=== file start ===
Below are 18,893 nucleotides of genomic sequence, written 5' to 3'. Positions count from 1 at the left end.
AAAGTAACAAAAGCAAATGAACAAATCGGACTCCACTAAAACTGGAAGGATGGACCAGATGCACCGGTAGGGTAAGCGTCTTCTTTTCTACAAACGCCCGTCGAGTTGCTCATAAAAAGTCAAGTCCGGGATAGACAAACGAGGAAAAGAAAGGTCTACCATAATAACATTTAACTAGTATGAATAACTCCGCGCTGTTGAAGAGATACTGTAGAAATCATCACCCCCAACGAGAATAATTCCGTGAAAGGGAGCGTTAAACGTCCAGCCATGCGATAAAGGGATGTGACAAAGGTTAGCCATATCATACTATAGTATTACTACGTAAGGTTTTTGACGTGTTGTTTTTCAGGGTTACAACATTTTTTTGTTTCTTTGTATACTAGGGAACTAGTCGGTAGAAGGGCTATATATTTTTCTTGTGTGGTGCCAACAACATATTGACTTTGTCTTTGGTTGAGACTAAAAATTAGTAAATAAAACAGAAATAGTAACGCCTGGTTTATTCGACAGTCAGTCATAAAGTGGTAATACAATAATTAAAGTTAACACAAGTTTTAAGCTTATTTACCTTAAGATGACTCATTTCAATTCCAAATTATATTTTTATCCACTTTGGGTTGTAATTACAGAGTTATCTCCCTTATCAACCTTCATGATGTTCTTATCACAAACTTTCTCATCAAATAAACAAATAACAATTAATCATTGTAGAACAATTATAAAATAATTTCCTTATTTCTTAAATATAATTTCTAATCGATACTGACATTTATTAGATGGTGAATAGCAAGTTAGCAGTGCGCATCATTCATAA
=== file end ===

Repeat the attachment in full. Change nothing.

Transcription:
Below are 18,893 nucleotides of genomic sequence, written 5' to 3'. Positions count from 1 at the left end.
AAAGTAACAAAAGCAAATGAACAAATCGGACTCCACTAAAACTGGAAGGATGGACCAGATGCACCGGTAGGGTAAGCGTCTTCTTTTCTACAAACGCCCGTCGAGTTGCTCATAAAAAGTCAAGTCCGGGATAGACAAACGAGGAAAAGAAAGGTCTACCATAATAACATTTAACTAGTATGAATAACTCCGCGCTGTTGAAGAGATACTGTAGAAATCATCACCCCCAACGAGAATAATTCCGTGAAAGGGAGCGTTAAACGTCCAGCCATGCGATAAAGGGATGTGACAAAGGTTAGCCATATCATACTATAGTATTACTACGTAAGGTTTTTGACGTGTTGTTTTTCAGGGTTACAACATTTTTTTGTTTCTTTGTATACTAGGGAACTAGTCGGTAGAAGGGCTATATATTTTTCTTGTGTGGTGCCAACAACATATTGACTTTGTCTTTGGTTGAGACTAAAAATTAGTAAATAAAACAGAAATAGTAACGCCTGGTTTATTCGACAGTCAGTCATAAAGTGGTAATACAATAATTAAAGTTAACACAAGTTTTAAGCTTATTTACCTTAAGATGACTCATTTCAATTCCAAATTATATTTTTATCCACTTTGGGTTGTAATTACAGAGTTATCTCCCTTATCAACCTTCATGATGTTCTTATCACAAACTTTCTCATCAAATAAACAAATAACAATTAATCATTGTAGAACAATTATAAAATAATTTCCTTATTTCTTAAATATAATTTCTAATCGATACTGACATTTATTAGATGGTGAATAGCAAGTTAGCAGTGCGCATCATTCATAA